The U.S. ambassador to the Vatican returned a letter written by Christopher Columbus after it was stolen and replaced with a forgery, officials said.
“The Columbus Letter, as it is known, is an account of the explorer’s discovery of America written in 1493 to King Ferdinand and Queen Isabella of Spain,” according to a press release from the U.S. Embassy to the Holy See.
The letter was translated into Latin and several copies were distributed throughout Europe, the embassy said. The letter was stolen from the Vatican Library and sold in 2004, according to the Department of Justice.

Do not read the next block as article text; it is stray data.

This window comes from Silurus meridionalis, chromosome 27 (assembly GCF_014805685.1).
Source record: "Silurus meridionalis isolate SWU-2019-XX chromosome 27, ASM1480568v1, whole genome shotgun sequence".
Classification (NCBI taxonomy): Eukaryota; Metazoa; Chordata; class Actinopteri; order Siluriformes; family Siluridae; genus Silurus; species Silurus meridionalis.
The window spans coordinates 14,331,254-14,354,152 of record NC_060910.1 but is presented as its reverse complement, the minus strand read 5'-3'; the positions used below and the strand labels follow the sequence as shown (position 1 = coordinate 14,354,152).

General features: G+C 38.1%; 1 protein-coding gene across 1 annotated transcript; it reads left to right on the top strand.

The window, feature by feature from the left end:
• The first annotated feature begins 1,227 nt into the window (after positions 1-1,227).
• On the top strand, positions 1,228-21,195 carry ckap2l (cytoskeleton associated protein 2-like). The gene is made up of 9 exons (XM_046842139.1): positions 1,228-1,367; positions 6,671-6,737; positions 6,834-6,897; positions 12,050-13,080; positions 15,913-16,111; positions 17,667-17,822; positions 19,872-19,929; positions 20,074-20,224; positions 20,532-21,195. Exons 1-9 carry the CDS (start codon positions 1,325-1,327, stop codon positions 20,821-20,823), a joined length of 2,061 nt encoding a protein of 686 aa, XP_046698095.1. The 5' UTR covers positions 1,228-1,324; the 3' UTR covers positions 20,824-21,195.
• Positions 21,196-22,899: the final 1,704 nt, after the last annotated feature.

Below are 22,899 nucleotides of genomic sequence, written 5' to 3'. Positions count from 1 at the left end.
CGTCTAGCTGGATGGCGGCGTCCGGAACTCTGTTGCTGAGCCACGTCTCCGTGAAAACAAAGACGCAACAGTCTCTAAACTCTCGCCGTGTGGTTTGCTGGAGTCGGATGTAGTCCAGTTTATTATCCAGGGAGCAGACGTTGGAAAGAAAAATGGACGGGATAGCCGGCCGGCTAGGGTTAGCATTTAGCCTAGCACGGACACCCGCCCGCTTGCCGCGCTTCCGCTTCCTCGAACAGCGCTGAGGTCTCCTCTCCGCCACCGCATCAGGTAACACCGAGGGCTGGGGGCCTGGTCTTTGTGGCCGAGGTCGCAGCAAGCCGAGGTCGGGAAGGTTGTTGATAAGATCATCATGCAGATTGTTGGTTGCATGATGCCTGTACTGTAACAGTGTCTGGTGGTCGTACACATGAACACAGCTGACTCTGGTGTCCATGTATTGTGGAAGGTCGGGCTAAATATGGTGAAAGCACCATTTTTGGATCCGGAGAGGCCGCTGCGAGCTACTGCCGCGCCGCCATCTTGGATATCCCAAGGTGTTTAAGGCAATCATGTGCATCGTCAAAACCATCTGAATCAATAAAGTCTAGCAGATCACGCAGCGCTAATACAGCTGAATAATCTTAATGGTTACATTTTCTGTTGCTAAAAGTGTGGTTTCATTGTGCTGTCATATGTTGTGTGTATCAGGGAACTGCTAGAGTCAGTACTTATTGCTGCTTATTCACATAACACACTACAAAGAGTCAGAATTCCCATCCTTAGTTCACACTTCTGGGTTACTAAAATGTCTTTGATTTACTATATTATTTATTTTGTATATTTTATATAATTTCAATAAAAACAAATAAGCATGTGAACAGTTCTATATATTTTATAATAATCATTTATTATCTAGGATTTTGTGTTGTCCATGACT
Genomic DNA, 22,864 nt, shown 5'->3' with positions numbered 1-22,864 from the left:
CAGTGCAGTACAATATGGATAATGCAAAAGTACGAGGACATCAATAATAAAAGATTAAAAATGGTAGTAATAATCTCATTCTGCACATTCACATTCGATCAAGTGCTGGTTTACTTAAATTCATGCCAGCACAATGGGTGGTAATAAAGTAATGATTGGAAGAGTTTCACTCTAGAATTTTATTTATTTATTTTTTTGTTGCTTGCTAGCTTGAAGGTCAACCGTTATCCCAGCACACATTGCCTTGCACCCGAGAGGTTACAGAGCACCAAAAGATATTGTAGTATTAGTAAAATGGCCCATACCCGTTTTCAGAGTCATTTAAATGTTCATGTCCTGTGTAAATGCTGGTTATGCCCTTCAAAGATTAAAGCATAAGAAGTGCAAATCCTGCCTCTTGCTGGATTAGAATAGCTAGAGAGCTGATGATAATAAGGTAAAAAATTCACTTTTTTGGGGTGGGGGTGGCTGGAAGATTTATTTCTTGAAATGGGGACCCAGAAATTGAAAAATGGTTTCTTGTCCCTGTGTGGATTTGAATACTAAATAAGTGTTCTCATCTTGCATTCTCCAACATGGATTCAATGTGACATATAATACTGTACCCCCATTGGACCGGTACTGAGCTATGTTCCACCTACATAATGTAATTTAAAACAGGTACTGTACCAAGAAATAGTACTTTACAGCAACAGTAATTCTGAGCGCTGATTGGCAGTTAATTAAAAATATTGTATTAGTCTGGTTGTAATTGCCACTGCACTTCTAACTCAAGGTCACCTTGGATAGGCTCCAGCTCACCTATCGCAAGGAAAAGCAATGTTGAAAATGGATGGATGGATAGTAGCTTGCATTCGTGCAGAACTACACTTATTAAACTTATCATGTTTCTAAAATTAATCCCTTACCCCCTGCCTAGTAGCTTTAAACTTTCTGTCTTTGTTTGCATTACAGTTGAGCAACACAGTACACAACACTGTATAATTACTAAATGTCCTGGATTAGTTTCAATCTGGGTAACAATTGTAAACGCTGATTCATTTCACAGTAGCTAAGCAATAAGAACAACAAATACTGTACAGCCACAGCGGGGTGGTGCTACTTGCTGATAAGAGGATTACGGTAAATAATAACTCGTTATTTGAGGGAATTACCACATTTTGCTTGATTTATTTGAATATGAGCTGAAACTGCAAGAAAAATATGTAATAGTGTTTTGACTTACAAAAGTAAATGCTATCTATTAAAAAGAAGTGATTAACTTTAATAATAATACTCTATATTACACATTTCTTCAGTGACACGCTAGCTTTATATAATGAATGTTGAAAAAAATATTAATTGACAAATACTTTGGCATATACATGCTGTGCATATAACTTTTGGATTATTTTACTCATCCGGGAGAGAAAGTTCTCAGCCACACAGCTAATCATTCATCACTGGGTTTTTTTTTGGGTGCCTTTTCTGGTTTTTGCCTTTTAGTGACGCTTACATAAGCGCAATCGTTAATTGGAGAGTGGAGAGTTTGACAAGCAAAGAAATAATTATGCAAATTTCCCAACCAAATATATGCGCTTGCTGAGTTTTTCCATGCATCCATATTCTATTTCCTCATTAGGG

After the U.S. Department of Homeland Security and Homeland Security Investigations discovered the copy held in the Vatican was a fake, they contacted a man named Robert Parsons who purchased a copy of the original letter in 2004, the release said.
Parsons’ widow, Mary Parsons, decided to return the letter to the Vatican and relinquish her rights to it, according to a press release.
U.S. Ambassador to the Holy See, Callista L Gingrich, delivered the letter Vatican’s Archivist and Librarian, Archbishop Jean-Louis Bruguès and the Library’s Prefect, Bishop Cesare Pasini.
“The Columbus Letter, written in 1493, is a priceless piece of cultural history. I am honored to return this remarkable letter to the Vatican Library – its rightful owner," Ambassador Gingrich said.